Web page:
Jason Maloney, a spokesman for Alberta’s Ministry of Justice, declined to comment on either case as they are before the courts. Premier Danielle Smith’s office deferred to the ministry’s statement. Both lawsuits were filed during former premier Jason Kenney’s tenure.

Mr. Wirring said it has been an alienating experience having to “justify his existence” in court. He said the oath is another form of violence against racialized communities and suppresses the creation of a more equitable and diverse legal profession.

“It’s a symptom of a deep-rooted problem,” he said. “Even for those people who feel like they have no choice but to go through with the oath, each time that happens the province is communicating to them that they do not belong.”

Orlagh O’Kelly, an Edmonton-based lawyer representing the three Indigenous woman in their lawsuit, said the government’s own assertion that the oath is symbolic is an argument for making it optional. In that lawsuit, government lawyers have requested additional information about the underlying facts of the claim, including details about how the oath would violate Ms. Cardinal’s duty to her nation, traditional beliefs and Indigenous laws.

Ms. Cardinal said in an interview that it’s inappropriate for the government to require the oath because colonization stripped away Indigenous culture and practices through indoctrination into Christianity and assimilation through the residential school system. She is now trying to reclaim what was stolen from her community.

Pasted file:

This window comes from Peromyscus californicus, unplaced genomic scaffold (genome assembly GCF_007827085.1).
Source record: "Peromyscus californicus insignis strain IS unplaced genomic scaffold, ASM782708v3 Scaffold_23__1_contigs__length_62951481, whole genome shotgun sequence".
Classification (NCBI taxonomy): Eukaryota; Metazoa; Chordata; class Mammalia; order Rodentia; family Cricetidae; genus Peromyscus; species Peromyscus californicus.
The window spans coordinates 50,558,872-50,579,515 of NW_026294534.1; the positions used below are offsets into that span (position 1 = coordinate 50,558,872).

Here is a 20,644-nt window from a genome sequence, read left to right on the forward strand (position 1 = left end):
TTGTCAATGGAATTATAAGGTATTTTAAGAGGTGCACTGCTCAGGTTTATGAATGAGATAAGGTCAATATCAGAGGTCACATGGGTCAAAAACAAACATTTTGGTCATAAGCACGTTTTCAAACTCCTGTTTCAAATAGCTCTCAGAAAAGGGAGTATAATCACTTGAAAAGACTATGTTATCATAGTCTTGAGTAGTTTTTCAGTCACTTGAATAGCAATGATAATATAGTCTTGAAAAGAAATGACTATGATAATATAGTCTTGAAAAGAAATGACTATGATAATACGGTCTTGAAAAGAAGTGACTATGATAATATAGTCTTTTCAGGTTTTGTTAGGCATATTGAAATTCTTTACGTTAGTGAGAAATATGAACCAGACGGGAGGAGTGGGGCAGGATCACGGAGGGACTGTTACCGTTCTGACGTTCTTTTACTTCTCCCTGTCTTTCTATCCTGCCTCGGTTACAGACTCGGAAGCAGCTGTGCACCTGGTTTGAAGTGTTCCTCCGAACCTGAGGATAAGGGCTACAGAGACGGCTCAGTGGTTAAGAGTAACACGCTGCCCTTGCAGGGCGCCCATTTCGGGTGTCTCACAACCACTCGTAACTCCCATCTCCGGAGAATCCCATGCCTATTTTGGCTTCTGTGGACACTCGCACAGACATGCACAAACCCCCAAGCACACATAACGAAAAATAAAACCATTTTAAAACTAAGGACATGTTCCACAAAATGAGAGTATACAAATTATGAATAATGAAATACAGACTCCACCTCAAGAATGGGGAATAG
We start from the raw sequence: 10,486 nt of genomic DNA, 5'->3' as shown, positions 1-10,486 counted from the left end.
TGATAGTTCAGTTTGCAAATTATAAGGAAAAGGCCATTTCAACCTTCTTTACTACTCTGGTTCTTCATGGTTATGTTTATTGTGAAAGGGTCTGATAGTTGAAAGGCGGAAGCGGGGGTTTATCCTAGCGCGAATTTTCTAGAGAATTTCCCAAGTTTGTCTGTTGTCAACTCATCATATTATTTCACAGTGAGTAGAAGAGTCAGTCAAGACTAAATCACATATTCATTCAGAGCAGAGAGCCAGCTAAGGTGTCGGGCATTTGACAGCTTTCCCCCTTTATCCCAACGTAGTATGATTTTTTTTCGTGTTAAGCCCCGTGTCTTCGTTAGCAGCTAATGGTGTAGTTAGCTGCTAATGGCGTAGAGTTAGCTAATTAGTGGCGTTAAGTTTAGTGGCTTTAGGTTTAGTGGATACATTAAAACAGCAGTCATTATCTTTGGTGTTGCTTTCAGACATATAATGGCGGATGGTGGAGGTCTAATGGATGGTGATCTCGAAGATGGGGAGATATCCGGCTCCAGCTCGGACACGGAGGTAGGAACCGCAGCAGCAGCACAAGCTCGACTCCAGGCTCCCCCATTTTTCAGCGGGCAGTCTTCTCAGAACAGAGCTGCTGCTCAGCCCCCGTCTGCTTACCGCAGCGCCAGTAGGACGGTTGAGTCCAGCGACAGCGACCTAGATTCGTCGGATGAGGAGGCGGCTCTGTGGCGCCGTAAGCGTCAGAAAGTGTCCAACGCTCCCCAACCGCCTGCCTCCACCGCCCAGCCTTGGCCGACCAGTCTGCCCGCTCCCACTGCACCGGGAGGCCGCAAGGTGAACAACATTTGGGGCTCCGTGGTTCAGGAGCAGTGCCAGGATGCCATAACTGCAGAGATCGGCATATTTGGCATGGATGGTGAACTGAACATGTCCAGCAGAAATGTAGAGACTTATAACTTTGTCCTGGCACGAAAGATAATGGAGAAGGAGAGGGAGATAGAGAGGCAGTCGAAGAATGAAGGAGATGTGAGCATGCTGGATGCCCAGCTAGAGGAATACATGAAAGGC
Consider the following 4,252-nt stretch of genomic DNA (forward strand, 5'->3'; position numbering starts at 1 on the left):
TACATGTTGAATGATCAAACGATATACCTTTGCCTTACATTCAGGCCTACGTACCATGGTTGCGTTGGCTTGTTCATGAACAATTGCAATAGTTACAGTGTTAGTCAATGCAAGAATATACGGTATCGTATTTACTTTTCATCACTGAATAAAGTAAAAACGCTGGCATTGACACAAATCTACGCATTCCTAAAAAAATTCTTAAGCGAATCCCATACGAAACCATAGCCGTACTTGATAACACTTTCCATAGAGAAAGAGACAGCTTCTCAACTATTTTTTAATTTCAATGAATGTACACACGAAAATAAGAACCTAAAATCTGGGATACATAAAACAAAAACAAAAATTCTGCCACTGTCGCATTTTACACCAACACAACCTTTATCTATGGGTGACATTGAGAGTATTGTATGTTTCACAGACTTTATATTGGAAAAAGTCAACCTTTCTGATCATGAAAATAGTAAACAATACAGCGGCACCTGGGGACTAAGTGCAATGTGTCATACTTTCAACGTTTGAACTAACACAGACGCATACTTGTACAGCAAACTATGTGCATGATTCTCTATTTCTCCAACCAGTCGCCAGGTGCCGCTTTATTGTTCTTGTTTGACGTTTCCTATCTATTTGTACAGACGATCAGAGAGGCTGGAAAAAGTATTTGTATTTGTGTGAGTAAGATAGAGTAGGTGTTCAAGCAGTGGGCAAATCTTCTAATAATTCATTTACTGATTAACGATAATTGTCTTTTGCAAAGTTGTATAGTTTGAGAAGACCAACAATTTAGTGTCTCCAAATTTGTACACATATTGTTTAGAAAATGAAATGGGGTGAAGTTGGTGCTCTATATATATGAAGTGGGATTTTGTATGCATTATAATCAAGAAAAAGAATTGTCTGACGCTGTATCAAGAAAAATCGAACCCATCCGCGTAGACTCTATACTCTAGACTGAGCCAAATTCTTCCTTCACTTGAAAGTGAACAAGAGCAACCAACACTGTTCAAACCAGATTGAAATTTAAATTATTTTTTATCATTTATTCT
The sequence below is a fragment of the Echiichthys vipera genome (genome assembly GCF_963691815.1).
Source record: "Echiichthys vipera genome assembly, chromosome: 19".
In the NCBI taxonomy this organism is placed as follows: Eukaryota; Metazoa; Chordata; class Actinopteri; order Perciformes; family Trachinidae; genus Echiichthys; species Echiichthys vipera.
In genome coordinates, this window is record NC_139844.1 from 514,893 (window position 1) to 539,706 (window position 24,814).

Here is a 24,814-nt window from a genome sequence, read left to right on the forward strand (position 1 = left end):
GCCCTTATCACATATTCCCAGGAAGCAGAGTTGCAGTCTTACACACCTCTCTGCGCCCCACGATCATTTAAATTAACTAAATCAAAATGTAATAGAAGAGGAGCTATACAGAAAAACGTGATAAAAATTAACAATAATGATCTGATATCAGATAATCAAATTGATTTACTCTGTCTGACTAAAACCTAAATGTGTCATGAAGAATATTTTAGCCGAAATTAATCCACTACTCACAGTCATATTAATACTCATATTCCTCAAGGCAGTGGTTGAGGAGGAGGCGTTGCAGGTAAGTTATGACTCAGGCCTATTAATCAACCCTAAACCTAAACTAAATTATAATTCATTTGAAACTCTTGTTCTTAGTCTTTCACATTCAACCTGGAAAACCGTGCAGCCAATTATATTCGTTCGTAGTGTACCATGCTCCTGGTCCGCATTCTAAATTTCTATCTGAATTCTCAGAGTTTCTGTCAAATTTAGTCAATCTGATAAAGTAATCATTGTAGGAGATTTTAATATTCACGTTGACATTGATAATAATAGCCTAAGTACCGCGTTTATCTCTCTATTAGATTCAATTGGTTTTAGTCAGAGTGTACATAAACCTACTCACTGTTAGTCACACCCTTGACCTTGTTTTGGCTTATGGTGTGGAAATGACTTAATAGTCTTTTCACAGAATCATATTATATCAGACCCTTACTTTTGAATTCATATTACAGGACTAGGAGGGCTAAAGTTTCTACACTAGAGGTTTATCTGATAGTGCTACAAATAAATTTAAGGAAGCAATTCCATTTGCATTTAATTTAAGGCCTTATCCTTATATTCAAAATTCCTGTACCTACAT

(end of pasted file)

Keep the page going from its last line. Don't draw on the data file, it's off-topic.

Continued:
“We’re asking for an alternative oath, or to make it option, something that really shows there is a willingness to move forward on reconciliation. My duty is to my laws, to my nation,” said Ms. Cardinal, who is a member of the Woodland Cree First Nation.

The government has yet to file a statement of defence in that case, said Ms. O’Kelly.

Ms. Snow, a member of the Indian Act Wesley First Nation, said the oath requirement is a feature of a larger problem, in that it upholds a colonial legal system that has caused generational harms to Indigenous peoples.

“It’s antithetical to who we are as First Nations,” she said in an interview. “Our Indigenous laws predate Canadian laws, so we’re to uphold those laws first and foremost. Our laws or legal traditions are grounded in ceremony and songs and in the land.”

The Law Society of Alberta, which is a self-governing body that sets standards for lawyers, is named as a defendant in both lawsuits but has taken no position on the claims. However, the society has publicly stated it is supportive of changing provincial legislation to make the oath optional.

Other legal organizations, including the Criminal Trial Lawyers’ Association, University of Alberta Law Students’ Association and Alberta Prison Justice Society, have voiced solidarity with the plaintiffs and called on Justice Minister Tyler Shandro to take action. So, too, has the National Indigenous Law Students’ Association and law professors at the University of Calgary and University of Edmonton.